Monday, November 11, 2013

How Do You Invest in a Market That's Fearful and Greedy?

To paraphrase Warren Buffett's aphorism about investing, be greedy when others are fearful and fearful when others are greedy.  In other words, buy low and sell high.

But what do you do when the market is beset by fear and greed?  Market indexes rise to new heights almost every day.  But many investors are increasingly stepping back and hoarding cash.  Indeed, the greedier some get, the more fearful others get. 

There's no established strategy for a pishmi-pullyu market like this.  The fearful, greedy market's bipolar movements defy logic and rationality. 

Much of the market's wackiness comes down to the fact that asset values today are determined as much by government policy as anything else.  We live in the era of the Great Central Bank Accommodation, spiced up with bailouts of one sort or another as ad hoc government policies are slapped together in response to the crisis du jour.  Even though the central banks mutter disquietingly about withdrawing accommodation, they don't really get around to it, because they remain the only show in town when it comes to economic stimulus.  Investors know that government intervention is likely to continue indefinitely, so some invest.  They are also fearful because they know that government support cannot continue forever.  So some hoard cash.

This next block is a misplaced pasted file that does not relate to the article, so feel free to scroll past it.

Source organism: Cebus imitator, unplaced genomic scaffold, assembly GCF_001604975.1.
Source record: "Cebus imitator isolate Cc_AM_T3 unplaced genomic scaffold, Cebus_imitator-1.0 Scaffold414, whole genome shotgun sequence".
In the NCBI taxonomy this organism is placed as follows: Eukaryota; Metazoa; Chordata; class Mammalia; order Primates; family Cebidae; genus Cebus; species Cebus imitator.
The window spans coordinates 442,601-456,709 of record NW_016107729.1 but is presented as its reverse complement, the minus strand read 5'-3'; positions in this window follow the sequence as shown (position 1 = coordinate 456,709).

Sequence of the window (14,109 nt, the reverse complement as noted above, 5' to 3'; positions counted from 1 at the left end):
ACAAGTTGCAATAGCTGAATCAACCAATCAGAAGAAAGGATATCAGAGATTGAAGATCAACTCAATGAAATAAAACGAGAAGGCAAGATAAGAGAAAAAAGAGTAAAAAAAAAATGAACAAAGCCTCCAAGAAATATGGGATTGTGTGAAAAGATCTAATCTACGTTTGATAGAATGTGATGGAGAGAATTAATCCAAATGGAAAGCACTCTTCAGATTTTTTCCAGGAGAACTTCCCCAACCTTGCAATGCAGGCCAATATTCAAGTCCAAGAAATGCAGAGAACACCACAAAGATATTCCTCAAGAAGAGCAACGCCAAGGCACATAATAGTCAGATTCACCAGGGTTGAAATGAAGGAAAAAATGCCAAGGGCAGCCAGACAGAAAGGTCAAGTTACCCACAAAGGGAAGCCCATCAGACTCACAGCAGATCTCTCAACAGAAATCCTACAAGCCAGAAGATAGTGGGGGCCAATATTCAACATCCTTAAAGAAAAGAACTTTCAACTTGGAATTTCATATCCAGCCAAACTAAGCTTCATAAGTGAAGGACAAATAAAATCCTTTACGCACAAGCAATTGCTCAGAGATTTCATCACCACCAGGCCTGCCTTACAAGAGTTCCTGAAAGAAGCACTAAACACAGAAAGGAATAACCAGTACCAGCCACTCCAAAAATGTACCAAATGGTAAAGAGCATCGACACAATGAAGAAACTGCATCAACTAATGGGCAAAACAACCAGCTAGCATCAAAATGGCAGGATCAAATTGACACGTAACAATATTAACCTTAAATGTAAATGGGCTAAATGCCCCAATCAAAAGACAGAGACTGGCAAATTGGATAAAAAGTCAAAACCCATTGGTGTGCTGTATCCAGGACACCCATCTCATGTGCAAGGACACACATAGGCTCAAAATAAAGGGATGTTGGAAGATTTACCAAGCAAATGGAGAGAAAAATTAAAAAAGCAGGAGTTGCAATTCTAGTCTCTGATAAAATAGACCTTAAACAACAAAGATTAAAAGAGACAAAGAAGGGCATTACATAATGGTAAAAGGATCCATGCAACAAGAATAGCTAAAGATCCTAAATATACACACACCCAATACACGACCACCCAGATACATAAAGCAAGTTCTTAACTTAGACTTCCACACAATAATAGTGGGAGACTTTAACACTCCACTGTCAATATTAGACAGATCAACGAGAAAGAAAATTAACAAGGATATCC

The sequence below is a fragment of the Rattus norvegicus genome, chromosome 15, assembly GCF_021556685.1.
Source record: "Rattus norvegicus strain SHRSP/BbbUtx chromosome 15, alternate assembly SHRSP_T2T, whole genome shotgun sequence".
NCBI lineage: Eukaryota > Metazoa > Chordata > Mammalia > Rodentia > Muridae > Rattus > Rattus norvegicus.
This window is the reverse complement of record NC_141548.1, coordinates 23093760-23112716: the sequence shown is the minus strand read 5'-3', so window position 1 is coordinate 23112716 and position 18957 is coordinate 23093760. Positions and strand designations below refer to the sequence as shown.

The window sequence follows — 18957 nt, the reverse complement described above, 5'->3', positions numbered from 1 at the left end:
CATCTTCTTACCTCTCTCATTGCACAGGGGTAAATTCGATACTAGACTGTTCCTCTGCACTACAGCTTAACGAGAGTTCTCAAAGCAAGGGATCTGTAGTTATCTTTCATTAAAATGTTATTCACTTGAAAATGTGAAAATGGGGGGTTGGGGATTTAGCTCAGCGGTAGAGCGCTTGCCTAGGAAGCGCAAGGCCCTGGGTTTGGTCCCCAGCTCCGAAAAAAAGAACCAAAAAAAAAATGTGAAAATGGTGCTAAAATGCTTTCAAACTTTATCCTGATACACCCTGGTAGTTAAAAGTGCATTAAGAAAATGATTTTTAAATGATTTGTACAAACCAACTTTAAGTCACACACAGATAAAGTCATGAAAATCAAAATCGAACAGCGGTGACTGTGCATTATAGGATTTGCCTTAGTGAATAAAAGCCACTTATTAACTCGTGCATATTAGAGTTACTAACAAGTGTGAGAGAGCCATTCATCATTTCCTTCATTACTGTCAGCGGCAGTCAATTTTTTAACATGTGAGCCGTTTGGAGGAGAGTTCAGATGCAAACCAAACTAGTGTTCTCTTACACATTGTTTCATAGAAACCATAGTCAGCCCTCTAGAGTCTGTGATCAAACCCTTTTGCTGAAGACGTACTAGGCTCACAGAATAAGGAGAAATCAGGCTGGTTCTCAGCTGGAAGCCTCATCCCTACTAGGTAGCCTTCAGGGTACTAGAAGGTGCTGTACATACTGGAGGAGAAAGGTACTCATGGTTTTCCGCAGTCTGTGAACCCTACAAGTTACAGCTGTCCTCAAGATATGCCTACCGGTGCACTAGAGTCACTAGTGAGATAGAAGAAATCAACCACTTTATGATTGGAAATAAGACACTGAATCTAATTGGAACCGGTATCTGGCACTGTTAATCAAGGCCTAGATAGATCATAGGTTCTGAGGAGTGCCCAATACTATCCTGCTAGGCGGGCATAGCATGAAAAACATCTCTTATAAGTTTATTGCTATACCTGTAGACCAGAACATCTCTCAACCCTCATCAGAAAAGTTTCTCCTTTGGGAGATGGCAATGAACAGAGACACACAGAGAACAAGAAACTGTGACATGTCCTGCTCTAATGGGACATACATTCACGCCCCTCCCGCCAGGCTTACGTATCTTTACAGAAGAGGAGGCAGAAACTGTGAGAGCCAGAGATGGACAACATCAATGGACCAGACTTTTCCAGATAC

You can't rationally invest on the political process or government policy.  You can diversify.  That's simply another way of admitting you don't know what's happening or what's going to happen.  Then again, no one does.

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